Hair loss, also known as alopecia, refers to the loss of hair from a person’s head or body. This can come in the form of generalised hair loss or something called male pattern baldness, wherein the hair recedes around the temples. This mostly occurs due to male hormones known as androgens; the most significant one in terms of hair loss is testosterone.
Some forms of hair loss can be attributed to alopecia areata or spot baldness, a disease of the autoimmune system wherein the body fails to recognise its own tissue and starts attacking it. Extreme types of alopecia areata include the condition of alopecia totalis, which involves losing all the hair on one’s head, and alopecia universalis, which is associated with the loss of all bodily hair and hair from the head.
Around two out of three men are said to experience some degree of hair loss by the age of 60. For the most part, this is due to male pattern baldness. Whilst men seem to be primarily affected by hair loss, women can also be subject to the same follicular challenges – a phenomenon that is reportedly on the increase – and can find them equally distressing. Rather than receding around the temples as is often the case in male hair loss, women are more inclined to experience a widening of the parting or an overall thinning of the hair.
Before looking at the theories as to why hair loss happens, it is important to understand the hair cycle. A normal head of hair can contain up to 150,000 strands of hair. At any given time, approximately 90 per cent of these are in a growth phase, a phase that lasts for two to three years. After this point, hair growth enters a resting phase that is about three to four months in duration. Once that phase is complete, the hair falls out and the process starts all over again.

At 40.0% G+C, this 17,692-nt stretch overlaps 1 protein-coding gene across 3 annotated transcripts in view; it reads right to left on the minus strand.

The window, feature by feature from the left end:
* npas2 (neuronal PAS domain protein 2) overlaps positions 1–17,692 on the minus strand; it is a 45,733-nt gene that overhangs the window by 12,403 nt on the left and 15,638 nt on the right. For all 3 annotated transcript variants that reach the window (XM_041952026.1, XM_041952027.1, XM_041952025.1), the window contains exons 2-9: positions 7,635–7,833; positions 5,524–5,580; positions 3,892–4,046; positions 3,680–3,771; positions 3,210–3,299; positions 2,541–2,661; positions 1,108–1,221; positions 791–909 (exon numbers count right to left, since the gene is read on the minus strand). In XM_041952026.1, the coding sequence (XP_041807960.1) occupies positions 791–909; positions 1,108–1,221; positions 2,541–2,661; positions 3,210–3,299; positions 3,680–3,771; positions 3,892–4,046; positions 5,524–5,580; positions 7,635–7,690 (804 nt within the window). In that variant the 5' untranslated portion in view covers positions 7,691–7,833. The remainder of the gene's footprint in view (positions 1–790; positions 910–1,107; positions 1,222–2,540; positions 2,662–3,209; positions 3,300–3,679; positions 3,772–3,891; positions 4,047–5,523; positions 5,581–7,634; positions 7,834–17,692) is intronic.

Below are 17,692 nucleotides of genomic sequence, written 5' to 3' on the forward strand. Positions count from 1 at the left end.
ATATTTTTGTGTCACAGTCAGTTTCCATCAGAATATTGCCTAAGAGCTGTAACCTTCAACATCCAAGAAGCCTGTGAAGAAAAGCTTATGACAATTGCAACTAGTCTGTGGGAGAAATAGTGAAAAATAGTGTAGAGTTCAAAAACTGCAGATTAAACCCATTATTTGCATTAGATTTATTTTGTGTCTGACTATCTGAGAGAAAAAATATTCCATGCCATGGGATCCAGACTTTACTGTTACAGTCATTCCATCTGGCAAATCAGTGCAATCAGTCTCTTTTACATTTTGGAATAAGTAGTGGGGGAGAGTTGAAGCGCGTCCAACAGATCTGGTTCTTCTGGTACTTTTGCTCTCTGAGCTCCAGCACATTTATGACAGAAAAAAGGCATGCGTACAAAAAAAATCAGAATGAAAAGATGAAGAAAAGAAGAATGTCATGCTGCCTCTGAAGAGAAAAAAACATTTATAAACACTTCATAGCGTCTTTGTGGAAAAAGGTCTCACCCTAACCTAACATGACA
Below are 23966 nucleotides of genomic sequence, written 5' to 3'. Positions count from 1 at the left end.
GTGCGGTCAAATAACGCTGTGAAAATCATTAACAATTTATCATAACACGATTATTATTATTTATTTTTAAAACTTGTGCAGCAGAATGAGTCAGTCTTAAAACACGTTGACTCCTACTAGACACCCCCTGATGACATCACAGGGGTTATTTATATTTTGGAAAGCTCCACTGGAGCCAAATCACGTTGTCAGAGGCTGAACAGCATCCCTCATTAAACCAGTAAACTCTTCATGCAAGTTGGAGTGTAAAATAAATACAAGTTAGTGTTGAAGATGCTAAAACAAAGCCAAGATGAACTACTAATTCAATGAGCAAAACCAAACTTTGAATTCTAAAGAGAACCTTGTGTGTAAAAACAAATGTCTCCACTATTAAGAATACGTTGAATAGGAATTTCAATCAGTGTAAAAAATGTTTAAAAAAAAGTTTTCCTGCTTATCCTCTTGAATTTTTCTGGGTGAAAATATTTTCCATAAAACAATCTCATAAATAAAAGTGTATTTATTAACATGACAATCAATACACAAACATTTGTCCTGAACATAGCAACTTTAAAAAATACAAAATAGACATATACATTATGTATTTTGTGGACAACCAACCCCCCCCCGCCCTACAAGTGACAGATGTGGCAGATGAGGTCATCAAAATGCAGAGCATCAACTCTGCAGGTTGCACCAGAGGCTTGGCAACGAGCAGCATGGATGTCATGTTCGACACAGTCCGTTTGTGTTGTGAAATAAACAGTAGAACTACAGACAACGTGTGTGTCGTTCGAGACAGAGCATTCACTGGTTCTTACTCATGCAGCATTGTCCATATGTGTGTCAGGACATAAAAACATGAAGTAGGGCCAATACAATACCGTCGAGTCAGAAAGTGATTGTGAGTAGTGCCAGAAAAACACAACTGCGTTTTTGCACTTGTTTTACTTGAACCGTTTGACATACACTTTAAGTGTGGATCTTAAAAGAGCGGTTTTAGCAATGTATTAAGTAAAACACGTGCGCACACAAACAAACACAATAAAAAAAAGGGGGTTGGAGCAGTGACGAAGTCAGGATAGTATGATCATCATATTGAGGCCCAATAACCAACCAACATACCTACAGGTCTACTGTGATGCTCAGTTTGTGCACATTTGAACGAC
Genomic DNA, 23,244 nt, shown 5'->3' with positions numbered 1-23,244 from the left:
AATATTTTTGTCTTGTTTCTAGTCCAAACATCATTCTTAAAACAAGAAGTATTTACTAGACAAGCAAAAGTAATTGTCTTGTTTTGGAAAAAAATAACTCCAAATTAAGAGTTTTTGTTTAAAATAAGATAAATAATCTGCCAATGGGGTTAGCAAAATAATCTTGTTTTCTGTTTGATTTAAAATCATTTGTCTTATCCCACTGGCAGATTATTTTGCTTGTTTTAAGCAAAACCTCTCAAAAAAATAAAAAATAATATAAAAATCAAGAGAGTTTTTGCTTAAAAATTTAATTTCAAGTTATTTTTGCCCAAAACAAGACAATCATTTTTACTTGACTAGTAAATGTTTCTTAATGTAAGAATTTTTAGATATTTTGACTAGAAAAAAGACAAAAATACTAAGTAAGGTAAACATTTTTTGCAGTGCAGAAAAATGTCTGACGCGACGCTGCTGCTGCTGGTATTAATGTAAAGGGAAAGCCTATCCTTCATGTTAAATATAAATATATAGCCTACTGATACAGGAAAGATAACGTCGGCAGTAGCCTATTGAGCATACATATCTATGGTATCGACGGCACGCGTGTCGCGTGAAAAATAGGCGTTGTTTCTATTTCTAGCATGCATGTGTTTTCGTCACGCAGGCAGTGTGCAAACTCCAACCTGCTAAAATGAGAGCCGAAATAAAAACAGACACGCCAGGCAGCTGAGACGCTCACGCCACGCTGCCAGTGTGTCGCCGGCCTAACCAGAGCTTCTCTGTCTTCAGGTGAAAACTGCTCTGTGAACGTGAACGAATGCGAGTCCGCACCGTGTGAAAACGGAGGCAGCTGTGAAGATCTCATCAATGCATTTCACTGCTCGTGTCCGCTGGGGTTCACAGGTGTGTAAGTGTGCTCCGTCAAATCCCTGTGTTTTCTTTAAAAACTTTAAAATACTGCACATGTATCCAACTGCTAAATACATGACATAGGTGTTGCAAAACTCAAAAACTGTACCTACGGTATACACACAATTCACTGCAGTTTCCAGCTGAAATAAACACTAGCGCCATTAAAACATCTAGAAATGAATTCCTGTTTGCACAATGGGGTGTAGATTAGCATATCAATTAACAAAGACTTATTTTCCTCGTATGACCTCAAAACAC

Why does it happen?
The exact reasons for hair loss are generally unknown, but there are various contributory factors. If a person is affected by a combination of two or more of these factors, the chances of hair loss are considerably greater.
Various forms of stress are thought to play a role in hair loss, although its exact role is largely unknown.
Physical stresses on the body such as injury, trauma or surgical operations are one particular type of stress. These could trigger a change in the body’s routine physiological functions and make a disproportionate number of hairs go into the resting phase mentioned above.
Pregnancy and menopause are further examples of such physical stress on the body, with many women finding they lose their hair after giving birth. Sometimes this can happen during pregnancy itself or as a menopausal symptom. Hormonal changes in the body at these times are accountable for such hair loss and cause a disruption to the body’s normal functioning.
Changes in hormones are also responsible for hair loss in men. Testosterone plays a part in male pattern baldness. Combined with the heredity gene necessary for hair loss, a small amount of this testosterone is formed by the roots of the hair into a derivative known as Dihydrotestosterone. It is this derivative that is responsible for hair loss. Female pattern hair loss can also be heredity.